In 1962, a young generation of filmmakers demands the aesthetic, thematic and economical reorientation of the German cinematic landscape, as expressed in their Oberhausener Manifest. The economic crisis of the film industry in the 1960s and international innovative movements like the Nouvelle Vague, lead them to clearly distance themselves from both the NS history and sentimental films with regional background (Heimatfilm) as well as the Karl May and Edgar Wallace franchise and the like. The 26 signers seek intellectual liberation through radically turning to film d’auteur and to independent productions apart from already established studio business. These filmmakers reject the conventional uplifting entertainment conventions of the time, and like to provoke the audience – impressively shown in Alexander Kluge’s Abschied von gestern (Yesterday Girl). Thus, the critical avant-garde of the Neuer Deutscher Film, including the works of Rainer Werner Fassbinder and others, is internationally successful. In 1967, in the wake of the American experimental and underground cinema, the Hamburger Filmmacher Cooperative is founded. Without any state funding or need to submit to corporate profit values, the partly autodidactic filmmakers realize unconventional projects, distribute them through their independent network, and establish their own public sphere of the Andere Kino (Other Cinema) with their several days long film-ins. Inexpensive substandard films and super 8 cameras forward a vital underground scene, which primarily produces short films that fathom the dividing lines between visual arts and filmic experiments.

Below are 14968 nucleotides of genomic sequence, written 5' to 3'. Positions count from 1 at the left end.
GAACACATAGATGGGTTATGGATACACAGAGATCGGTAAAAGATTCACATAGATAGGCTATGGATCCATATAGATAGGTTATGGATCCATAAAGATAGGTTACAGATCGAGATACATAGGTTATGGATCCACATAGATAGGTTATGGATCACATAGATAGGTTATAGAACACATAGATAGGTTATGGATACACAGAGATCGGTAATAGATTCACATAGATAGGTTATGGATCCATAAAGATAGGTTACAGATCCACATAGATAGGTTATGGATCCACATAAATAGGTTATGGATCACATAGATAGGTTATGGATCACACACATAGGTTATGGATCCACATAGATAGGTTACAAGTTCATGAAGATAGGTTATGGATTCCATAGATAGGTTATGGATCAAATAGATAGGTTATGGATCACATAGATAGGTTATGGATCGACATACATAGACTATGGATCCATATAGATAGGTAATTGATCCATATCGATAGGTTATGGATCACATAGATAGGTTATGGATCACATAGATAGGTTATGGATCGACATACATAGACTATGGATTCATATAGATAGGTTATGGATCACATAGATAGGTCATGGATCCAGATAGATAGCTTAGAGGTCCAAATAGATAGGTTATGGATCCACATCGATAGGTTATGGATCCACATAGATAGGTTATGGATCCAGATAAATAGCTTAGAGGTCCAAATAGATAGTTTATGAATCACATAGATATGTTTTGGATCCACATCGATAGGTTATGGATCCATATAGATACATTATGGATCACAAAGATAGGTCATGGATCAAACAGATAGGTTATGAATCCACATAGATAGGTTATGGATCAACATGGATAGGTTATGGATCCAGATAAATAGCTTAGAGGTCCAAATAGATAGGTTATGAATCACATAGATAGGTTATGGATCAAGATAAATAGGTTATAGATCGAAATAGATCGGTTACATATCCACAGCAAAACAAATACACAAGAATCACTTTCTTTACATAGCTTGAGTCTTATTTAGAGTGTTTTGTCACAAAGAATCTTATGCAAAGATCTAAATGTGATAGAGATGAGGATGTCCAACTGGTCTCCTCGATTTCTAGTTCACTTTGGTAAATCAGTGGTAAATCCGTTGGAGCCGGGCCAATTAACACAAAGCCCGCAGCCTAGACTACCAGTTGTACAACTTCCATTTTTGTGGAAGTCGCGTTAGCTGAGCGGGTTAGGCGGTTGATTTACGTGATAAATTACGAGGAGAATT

Alexander Kluge (German, b. 1932) 'Abschied von gestern' (Yesterday Girl) (videostill) 1966

 

Alexander Kluge (German, b. 1932)
Abschied von gestern (Yesterday Girl) (videostill)
1966
Black and White film, 88 min.
Courtesy/Copyright: Alexander Kluge

 

 

Der alte Film ist tot – The old film is dead

1962 calls a young generation of filmmakers with the Oberhausen Manifesto the aesthetic, content and economic realignment of German film. The collective project borders on the Nazi-film-burdened past and the presence marked by Heimatfilm. Many of the films refuse entertainment conventions, but provoke the emotional and sociopolitical reflection in the audience.

 

Gerd Conradt (b. 1941) 'Farbtest - Rote Fahne' (Colour test - Red Flag) (videostill) 1968

 

Gerd Conradt (b. 1941)
Farbtest – Rote Fahne (Colour test – Red Flag) (videostill)
1968
Colour film 16 mm, 12 min.
© Gerd Conradt, Mandala Vision

 

Gerd Conradt (born May 14, 1941 in Schwiebus) is a German cameraman, director, author and lecturer in video practice. His films and video programs are mostly portraits – conceptually designed time pictures, often as long-term documentaries.

 

Werner Nekes (German, 1944-2017), Dore O. (German, b. 1946) 'Jüm Jüm' (videostill) 1967

 

Werner Nekes (German, 1944-2017), Dore O. (German, b. 1946)
Jüm Jüm (videostill)
1967
Experimental film
© Ursula Richert-Nekes

 

Rainer Werner Fassbinder (German, 1945-1982) 'Katzelmacher' 1969

 

Rainer Werner Fassbinder (German, 1945-1982)
Katzelmacher
1969
Rainer Werner Fassbinder, Hanna Schygulla
Black and White film, 88 min.
© RWFF Fotoarchiv

 

 

Rainer Werner Fassbinder Katzelmacher 1969 trailer

 

Valie Export (Austrian, b. 1940) 'Tapp und Tastkino' / 'Tap and Touch Cinema' (detail) 1968

 

Valie Export (Austrian, b. 1940)
Tapp und Tastkino / Tap and Touch Cinema (detail)
1968
© sixpackfilm

 

 

“As usual, the film is ‘shown’ in the dark. But the cinema has shrunk somewhat – only two hands fit inside it. To see (i.e. feel, touch) the film, the viewer (user) has to stretch his hands through the entrance to the cinema. At last, the curtain which formerly rose only for the eyes now rises for both hands. The tactile reception is the opposite of the deceit of voyeurism. For as long as the citizen is satisfied with the reproduced copy of sexual freedom, the state is spared the sexual revolution. Tap and Touch Cinema is an example of how re-interpretation can activate the public.”